Question: How swiftly will DOE delist Wisconsin's Wolf River Batholith Site upon further evidence of DOE data gaps, misinformation and DOE's failure to follow its own site selection criteria?

Answer: The deferral or disqualification of the Wolf River Batholith Site, if warranted, could occur at either of two decision points: (1) the finalization of the Draft Area Recommendation Report (ARR) or (2) during the area characterization phase (19871991).

Property Owners

Question: What legal options has DOE provided for property owners and Indian Tribes?

Answer: After the President selects a candidate site the U.S. Department of Energy (DOE) will identify what areas will need to be purchased by DOE, and what areas may be leased. Decisions regarding the purchase or lease of other areas on the site will be made in consultation with States, Indian Tribes, and affected parties. DOE's policy is to minimize intrusion on landowners, as much as possible. Whether DOE purchases or leases the land, the Department will attempt to reach voluntary agreements with landowners and avoid condemnation proceedings, if possible.

First Repository Site Selection Process

Question: At what stage of the site selection process is DOE with regard to the Western site?

Answer: On December 20, 1984, DOE issued draft environmental assessments (EAS) for the first repository which proposed that site characterization activities be conducted at three of the nine candidate sites: Deaf Smith County, Texas; Hanford, Washington; and Yucca Mountain, Nevada. An extensive public comment period and numerous public briefings and hearings in the affected States produced over 20,000 comments on the draft EAs. Final EAs are being prepared to address these comments and are to be issued in April 1986 for the five sites being nominated by the Secretary of Energy as suitable for site characterization. Concurrent with the nomination, the Secretary of Energy will recommend to the President for selection three of the nominated sites for characterization. In 1991, upon completion of detailed site characterization, the President will select the preferred site as the location for development as the first repository.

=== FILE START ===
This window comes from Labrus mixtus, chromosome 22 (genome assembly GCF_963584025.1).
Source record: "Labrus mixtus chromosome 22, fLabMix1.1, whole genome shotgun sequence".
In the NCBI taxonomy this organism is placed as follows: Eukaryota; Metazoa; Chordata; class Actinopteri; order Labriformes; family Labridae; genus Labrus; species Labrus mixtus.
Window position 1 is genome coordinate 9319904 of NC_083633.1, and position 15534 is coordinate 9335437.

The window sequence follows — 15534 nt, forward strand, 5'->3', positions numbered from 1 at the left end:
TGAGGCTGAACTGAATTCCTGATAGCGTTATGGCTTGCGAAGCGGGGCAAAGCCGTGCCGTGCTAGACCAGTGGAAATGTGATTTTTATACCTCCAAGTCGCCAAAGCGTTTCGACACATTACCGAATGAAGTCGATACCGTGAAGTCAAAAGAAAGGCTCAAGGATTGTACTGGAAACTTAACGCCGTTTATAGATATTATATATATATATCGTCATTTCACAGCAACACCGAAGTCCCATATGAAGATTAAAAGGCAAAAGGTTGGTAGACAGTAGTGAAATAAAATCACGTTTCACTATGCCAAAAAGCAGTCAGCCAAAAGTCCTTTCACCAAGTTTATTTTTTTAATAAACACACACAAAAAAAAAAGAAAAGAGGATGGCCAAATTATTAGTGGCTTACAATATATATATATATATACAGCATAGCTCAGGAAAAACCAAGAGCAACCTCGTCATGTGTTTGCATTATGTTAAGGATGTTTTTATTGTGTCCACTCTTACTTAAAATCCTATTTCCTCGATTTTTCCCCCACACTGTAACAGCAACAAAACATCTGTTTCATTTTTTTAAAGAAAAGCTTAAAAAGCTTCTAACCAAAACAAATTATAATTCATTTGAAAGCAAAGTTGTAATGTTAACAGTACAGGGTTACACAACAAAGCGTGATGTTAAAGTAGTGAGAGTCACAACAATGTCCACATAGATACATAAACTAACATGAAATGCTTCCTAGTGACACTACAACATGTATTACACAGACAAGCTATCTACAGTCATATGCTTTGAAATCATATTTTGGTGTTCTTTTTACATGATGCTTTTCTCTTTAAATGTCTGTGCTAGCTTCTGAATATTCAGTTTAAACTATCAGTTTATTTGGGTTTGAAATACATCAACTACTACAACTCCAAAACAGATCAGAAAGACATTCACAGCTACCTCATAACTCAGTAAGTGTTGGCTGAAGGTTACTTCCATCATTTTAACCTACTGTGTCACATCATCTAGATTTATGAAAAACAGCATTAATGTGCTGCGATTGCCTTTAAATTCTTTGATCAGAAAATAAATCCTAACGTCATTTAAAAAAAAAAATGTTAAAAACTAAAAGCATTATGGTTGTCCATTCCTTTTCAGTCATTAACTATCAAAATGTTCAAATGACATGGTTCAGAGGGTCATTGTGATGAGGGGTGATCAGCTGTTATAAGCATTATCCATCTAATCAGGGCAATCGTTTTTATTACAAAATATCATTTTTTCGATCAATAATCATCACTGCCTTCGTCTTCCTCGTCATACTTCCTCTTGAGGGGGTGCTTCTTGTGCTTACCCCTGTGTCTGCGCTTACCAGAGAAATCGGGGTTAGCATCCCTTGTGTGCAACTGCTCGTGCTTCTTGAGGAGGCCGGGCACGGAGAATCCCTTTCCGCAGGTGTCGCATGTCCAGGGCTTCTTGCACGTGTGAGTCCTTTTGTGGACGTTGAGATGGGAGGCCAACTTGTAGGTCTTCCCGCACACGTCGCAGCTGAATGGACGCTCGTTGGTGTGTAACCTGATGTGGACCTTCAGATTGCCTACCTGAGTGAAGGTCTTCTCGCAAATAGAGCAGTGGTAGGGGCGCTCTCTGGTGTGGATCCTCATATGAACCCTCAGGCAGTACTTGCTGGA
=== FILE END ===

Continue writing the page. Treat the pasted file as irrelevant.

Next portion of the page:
Consultation and Cooperation Agreement

Question: One of the stated purposes of the Nuclear Waste Policy Act of 1982 is the definition of a relationship between the Federal and State governments with respect to the disposal of nuclear waste. Why has DOE declined to negotiate a consultation and cooperation agreement with the State of Wisconsin?

Answer: The Department has agreed to begin informal discussions now, although the Department is not required to do so at this time under the NWPA. If Wisconsin is identified as containing a potentially acceptable site in the final Area Recommendation Report, the points agreed upon during these discussions could be incorporated into a formal consultation and cooperation agreement.

Comment Period

Question: DOE has taken over five years of research and hard work through the Crystalline Repository Project to identify 12 proposed potentially acceptable sites. Why has DOE refused to extend the 90 day comment period so that States and Indian Tribes can respond in a competent and responsible manner? Since DOE has been way off its schedule in the site selection process, and since it is highly unlikely that DOE will issue this report a schedule, why won't DOE accommodate the needs of the affected States and Indian Tribes by formally extending the April 16 deadline?